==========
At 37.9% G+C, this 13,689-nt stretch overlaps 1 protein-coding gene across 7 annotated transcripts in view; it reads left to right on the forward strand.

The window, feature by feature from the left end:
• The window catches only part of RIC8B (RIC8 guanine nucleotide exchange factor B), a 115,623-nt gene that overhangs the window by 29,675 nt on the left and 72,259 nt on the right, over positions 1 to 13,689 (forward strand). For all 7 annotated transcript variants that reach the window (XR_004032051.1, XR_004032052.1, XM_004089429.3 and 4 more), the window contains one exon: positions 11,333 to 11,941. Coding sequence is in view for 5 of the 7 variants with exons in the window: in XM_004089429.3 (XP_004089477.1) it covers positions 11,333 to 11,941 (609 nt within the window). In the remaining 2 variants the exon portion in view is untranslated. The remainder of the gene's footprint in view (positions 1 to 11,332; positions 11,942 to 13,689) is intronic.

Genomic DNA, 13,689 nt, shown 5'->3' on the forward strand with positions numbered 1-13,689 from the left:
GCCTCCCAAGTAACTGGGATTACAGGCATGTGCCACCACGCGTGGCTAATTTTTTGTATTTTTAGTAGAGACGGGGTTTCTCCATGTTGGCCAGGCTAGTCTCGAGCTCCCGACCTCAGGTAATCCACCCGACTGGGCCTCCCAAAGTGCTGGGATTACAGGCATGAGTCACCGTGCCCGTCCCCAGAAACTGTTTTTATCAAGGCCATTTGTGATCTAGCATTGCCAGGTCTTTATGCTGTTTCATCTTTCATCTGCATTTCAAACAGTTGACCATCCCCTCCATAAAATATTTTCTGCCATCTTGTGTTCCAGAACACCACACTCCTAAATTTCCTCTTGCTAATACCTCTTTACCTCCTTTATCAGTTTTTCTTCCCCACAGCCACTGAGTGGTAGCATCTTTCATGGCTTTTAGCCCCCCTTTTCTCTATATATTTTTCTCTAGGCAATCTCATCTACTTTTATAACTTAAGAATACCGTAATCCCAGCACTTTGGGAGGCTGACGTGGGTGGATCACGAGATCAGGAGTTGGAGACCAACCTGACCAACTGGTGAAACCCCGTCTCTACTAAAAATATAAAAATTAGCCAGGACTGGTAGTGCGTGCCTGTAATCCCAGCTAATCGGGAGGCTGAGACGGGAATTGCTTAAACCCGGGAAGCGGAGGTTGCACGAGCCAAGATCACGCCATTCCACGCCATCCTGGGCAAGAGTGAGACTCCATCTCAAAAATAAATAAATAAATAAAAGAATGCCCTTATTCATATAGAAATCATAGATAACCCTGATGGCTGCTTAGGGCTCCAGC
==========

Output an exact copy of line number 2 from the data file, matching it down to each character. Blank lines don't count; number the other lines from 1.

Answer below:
The window, feature by feature from the left end: